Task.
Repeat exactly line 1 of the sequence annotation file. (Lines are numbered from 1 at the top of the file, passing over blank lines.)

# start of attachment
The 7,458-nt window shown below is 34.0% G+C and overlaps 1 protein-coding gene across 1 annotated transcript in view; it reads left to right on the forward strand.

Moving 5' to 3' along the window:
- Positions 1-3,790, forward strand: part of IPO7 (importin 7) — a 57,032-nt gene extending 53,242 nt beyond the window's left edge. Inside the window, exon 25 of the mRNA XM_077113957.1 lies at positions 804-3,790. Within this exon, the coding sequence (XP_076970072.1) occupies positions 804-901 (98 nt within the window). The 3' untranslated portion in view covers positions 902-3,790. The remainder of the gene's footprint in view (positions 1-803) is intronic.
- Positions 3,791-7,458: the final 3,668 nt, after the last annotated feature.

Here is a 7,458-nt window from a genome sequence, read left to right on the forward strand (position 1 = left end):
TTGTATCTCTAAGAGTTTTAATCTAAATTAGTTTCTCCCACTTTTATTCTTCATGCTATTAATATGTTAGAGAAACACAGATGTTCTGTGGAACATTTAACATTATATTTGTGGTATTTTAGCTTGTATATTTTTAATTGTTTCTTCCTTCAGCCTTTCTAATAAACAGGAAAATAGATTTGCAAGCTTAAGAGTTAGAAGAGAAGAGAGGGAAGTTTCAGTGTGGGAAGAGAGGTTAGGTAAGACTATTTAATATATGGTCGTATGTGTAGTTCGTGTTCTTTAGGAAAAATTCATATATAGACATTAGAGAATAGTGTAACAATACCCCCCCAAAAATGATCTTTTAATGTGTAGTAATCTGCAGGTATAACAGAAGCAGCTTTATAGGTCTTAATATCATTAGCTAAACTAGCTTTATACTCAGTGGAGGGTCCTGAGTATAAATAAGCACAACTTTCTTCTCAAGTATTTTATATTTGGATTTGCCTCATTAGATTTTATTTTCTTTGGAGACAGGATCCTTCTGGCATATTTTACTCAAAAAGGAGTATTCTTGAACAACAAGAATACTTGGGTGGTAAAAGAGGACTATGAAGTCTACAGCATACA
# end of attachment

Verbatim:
The 7,458-nt window shown below is 34.0% G+C and overlaps 1 protein-coding gene across 1 annotated transcript in view; it reads left to right on the forward strand.